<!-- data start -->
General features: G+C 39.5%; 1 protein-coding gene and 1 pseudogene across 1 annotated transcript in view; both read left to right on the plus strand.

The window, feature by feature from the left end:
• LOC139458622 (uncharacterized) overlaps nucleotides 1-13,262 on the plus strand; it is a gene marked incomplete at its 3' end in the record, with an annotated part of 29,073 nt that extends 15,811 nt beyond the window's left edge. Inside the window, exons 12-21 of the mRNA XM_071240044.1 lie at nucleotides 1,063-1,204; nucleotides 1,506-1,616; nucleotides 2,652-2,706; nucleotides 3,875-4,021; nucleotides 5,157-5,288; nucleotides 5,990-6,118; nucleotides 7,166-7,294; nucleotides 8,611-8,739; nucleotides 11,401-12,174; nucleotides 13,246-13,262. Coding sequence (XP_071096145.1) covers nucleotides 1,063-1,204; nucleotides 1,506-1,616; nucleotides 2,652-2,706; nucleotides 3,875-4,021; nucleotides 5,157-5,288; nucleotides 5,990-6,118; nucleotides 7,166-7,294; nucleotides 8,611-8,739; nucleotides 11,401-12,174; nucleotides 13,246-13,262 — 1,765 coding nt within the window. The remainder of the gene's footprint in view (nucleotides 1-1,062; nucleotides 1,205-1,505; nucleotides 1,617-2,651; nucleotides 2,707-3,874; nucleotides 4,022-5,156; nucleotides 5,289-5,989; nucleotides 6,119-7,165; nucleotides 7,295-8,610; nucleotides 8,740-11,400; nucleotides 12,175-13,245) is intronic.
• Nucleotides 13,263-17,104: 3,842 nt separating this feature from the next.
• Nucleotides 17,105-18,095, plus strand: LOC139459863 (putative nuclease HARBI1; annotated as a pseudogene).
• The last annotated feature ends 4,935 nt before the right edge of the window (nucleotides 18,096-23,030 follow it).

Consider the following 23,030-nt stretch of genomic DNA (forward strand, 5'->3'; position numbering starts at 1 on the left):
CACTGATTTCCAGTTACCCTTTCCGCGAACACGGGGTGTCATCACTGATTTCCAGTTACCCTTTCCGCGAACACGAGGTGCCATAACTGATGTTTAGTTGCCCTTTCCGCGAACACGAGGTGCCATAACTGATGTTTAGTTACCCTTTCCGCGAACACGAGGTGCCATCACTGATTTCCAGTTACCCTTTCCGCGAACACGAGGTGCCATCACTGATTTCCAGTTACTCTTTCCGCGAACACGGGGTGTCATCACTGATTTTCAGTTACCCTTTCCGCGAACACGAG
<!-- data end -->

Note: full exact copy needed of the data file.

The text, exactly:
General features: G+C 39.5%; 1 protein-coding gene and 1 pseudogene across 1 annotated transcript in view; both read left to right on the plus strand.

The window, feature by feature from the left end:
• LOC139458622 (uncharacterized) overlaps nucleotides 1-13,262 on the plus strand; it is a gene marked incomplete at its 3' end in the record, with an annotated part of 29,073 nt that extends 15,811 nt beyond the window's left edge. Inside the window, exons 12-21 of the mRNA XM_071240044.1 lie at nucleotides 1,063-1,204; nucleotides 1,506-1,616; nucleotides 2,652-2,706; nucleotides 3,875-4,021; nucleotides 5,157-5,288; nucleotides 5,990-6,118; nucleotides 7,166-7,294; nucleotides 8,611-8,739; nucleotides 11,401-12,174; nucleotides 13,246-13,262. Coding sequence (XP_071096145.1) covers nucleotides 1,063-1,204; nucleotides 1,506-1,616; nucleotides 2,652-2,706; nucleotides 3,875-4,021; nucleotides 5,157-5,288; nucleotides 5,990-6,118; nucleotides 7,166-7,294; nucleotides 8,611-8,739; nucleotides 11,401-12,174; nucleotides 13,246-13,262 — 1,765 coding nt within the window. The remainder of the gene's footprint in view (nucleotides 1-1,062; nucleotides 1,205-1,505; nucleotides 1,617-2,651; nucleotides 2,707-3,874; nucleotides 4,022-5,156; nucleotides 5,289-5,989; nucleotides 6,119-7,165; nucleotides 7,295-8,610; nucleotides 8,740-11,400; nucleotides 12,175-13,245) is intronic.
• Nucleotides 13,263-17,104: 3,842 nt separating this feature from the next.
• Nucleotides 17,105-18,095, plus strand: LOC139459863 (putative nuclease HARBI1; annotated as a pseudogene).
• The last annotated feature ends 4,935 nt before the right edge of the window (nucleotides 18,096-23,030 follow it).

Consider the following 23,030-nt stretch of genomic DNA (forward strand, 5'->3'; position numbering starts at 1 on the left):
CACTGATTTCCAGTTACCCTTTCCGCGAACACGGGGTGTCATCACTGATTTCCAGTTACCCTTTCCGCGAACACGAGGTGCCATAACTGATGTTTAGTTGCCCTTTCCGCGAACACGAGGTGCCATAACTGATGTTTAGTTACCCTTTCCGCGAACACGAGGTGCCATCACTGATTTCCAGTTACCCTTTCCGCGAACACGAGGTGCCATCACTGATTTCCAGTTACTCTTTCCGCGAACACGGGGTGTCATCACTGATTTTCAGTTACCCTTTCCGCGAACACGAG